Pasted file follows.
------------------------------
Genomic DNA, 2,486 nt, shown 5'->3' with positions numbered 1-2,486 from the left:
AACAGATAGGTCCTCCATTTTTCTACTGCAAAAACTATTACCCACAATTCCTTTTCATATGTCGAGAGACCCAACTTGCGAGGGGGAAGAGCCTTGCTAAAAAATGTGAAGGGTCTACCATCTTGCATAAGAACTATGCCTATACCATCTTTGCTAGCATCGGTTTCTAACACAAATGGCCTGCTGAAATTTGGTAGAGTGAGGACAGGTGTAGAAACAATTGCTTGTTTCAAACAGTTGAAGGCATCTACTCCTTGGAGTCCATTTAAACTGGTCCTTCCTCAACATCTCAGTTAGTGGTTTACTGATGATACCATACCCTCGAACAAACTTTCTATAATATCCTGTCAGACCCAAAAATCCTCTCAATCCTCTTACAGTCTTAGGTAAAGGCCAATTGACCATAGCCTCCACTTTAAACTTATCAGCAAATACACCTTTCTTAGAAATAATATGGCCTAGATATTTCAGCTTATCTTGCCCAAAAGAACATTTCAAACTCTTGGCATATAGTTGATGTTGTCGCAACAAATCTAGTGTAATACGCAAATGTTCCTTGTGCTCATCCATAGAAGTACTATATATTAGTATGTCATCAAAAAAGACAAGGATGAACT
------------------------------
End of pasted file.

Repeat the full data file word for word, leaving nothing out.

Genomic DNA, 2,486 nt, shown 5'->3' with positions numbered 1-2,486 from the left:
AACAGATAGGTCCTCCATTTTTCTACTGCAAAAACTATTACCCACAATTCCTTTTCATATGTCGAGAGACCCAACTTGCGAGGGGGAAGAGCCTTGCTAAAAAATGTGAAGGGTCTACCATCTTGCATAAGAACTATGCCTATACCATCTTTGCTAGCATCGGTTTCTAACACAAATGGCCTGCTGAAATTTGGTAGAGTGAGGACAGGTGTAGAAACAATTGCTTGTTTCAAACAGTTGAAGGCATCTACTCCTTGGAGTCCATTTAAACTGGTCCTTCCTCAACATCTCAGTTAGTGGTTTACTGATGATACCATACCCTCGAACAAACTTTCTATAATATCCTGTCAGACCCAAAAATCCTCTCAATCCTCTTACAGTCTTAGGTAAAGGCCAATTGACCATAGCCTCCACTTTAAACTTATCAGCAAATACACCTTTCTTAGAAATAATATGGCCTAGATATTTCAGCTTATCTTGCCCAAAAGAACATTTCAAACTCTTGGCATATAGTTGATGTTGTCGCAACAAATCTAGTGTAATACGCAAATGTTCCTTGTGCTCATCCATAGAAGTACTATATATTAGTATGTCATCAAAAAAGACAAGGATGAACT